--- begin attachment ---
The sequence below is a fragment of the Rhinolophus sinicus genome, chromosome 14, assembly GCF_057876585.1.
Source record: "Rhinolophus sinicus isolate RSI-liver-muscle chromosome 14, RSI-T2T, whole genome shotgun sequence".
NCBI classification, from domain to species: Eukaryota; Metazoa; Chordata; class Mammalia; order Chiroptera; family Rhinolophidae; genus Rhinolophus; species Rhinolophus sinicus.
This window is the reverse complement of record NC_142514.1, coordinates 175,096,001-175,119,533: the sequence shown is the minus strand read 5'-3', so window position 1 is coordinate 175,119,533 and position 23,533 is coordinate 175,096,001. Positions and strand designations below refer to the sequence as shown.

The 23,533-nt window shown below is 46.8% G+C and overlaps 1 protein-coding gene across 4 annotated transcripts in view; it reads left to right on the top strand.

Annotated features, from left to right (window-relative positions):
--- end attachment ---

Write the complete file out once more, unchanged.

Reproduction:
The sequence below is a fragment of the Rhinolophus sinicus genome, chromosome 14, assembly GCF_057876585.1.
Source record: "Rhinolophus sinicus isolate RSI-liver-muscle chromosome 14, RSI-T2T, whole genome shotgun sequence".
NCBI classification, from domain to species: Eukaryota; Metazoa; Chordata; class Mammalia; order Chiroptera; family Rhinolophidae; genus Rhinolophus; species Rhinolophus sinicus.
This window is the reverse complement of record NC_142514.1, coordinates 175,096,001-175,119,533: the sequence shown is the minus strand read 5'-3', so window position 1 is coordinate 175,119,533 and position 23,533 is coordinate 175,096,001. Positions and strand designations below refer to the sequence as shown.

The 23,533-nt window shown below is 46.8% G+C and overlaps 1 protein-coding gene across 4 annotated transcripts in view; it reads left to right on the top strand.

Annotated features, from left to right (window-relative positions):